chris 1 f,
Laminated sails will definitely work better than dacron in light air, but you can be competitive using dacron sails if you know how to use them. If you give a 30 handicap golfer a set of the finest golf clubs made, he''ll still hook and slice his drives and top the ball. In every sport, it isn''t the equipment that matters the most. What matters is what you do with the equipment.
To race successfully you have to prepare the boat, the skipper and the crew. You must be willing to make at least the same effort that your opponents are making.
You can''t race well with a boat that can''t reach its maximum speed. When you repaint the bottom of your boat, you have to sand the bottom, rudder and keel smooth, fair the keel if necessary, and apply a good coat of bottom paint that works well in your sailing venue. You have to get in the water regularly throughout the racing season and scrub it all clean.
Anyone who knows how to sail can sail in 10-15 kt winds. But, when the wind is only strong enough to fill your sails intermittently, you have to know specific techniques that you can use to keep the boat moving. Get some good sailing and racing books, and read the sections on light-air sailing. Generally, in light air, ease all your sail trimming and tensioning devices and make the sails as full as possible. When sailing downwind, steer down in the puffs and broad reach in the lulls.
Watch for wind puffs coming down the water, and try to sail from one puff to another. Don''t sail into an area where there is no air. You can''t predict with certainty where the next puff will be, but you can improve your chances of being in its vicinity. As a general rule, try to stay near the middle of the course, so that, if the next puff of wind comes down the left or right side of the course, you can get to it. Whenever possible, position your boat in the area where the next wind is most likely to come from. If the puffs are coming out of the east, stay generally on the east side of the course, so that you are the first to get the new wind. Look along the shore for little localized patches or strips of wind. Many times, I have found strips of wind 100 yards wide and a mile long that ran parallel to a shoreline, when there was hardly any wind elsewhere. When you get into a puff, steer the boat on a course that will keep you in the puff as long as possible, and that will maximize your progress downwind. When a puff arrives, head downwind, wing-and-wing. When the puff dissipates, start broad reaching to keep the boat moving.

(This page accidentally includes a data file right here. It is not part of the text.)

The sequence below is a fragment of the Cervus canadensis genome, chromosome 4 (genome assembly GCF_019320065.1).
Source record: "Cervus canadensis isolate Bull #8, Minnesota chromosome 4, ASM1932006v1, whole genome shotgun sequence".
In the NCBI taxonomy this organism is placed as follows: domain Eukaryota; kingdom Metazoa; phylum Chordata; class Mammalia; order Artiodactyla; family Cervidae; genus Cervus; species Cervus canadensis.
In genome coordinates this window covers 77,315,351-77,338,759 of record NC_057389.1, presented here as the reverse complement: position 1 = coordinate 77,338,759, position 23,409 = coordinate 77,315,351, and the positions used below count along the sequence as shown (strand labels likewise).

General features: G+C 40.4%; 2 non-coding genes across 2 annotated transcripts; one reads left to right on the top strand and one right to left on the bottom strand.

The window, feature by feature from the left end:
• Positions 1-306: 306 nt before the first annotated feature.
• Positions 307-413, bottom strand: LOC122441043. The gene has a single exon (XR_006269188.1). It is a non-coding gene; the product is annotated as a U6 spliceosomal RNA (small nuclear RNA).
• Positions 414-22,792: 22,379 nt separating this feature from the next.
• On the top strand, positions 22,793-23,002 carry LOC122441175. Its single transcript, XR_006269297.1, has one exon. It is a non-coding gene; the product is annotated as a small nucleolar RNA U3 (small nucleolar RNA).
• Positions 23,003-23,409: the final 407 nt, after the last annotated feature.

In very light air, carry 5-7 crew, and put them on the lee rail, to make the boat heel. When the boat stands upright in light air, your sails often hang limp, like a sheet on a clothesline, and sails that hang like that can''t drive the boat. When the boat heels, the weight of the sailcloth makes the sail hang in the curved shape that drives the boat. When the sails hang in that shape, any air that moves over the surface of the sails will drive the boat. This technique is commonly used by small dinghy sailors, but you don''t see it as often on ballasted boats, because it takes a lot of crew weight to heel a ballasted boat. Using these techniques, my 20+ year old dacron North sails have been able to remain competitive in light air races with other boats that were using laminated sails.
A good way to learn how to race is to follow a really good racer and watch what he does, and try to understand why he does those things. Crew for a really good racer. Watch and learn and ask questions.
If you continue to use your dacron sails for cruising and for general putzing around, and only use your laminated sails for racing, the laminated sails should last many years. Therefore, since you have a serviceable set of dacron sails, the durability of laminated sails doesn''t have to be a major issue.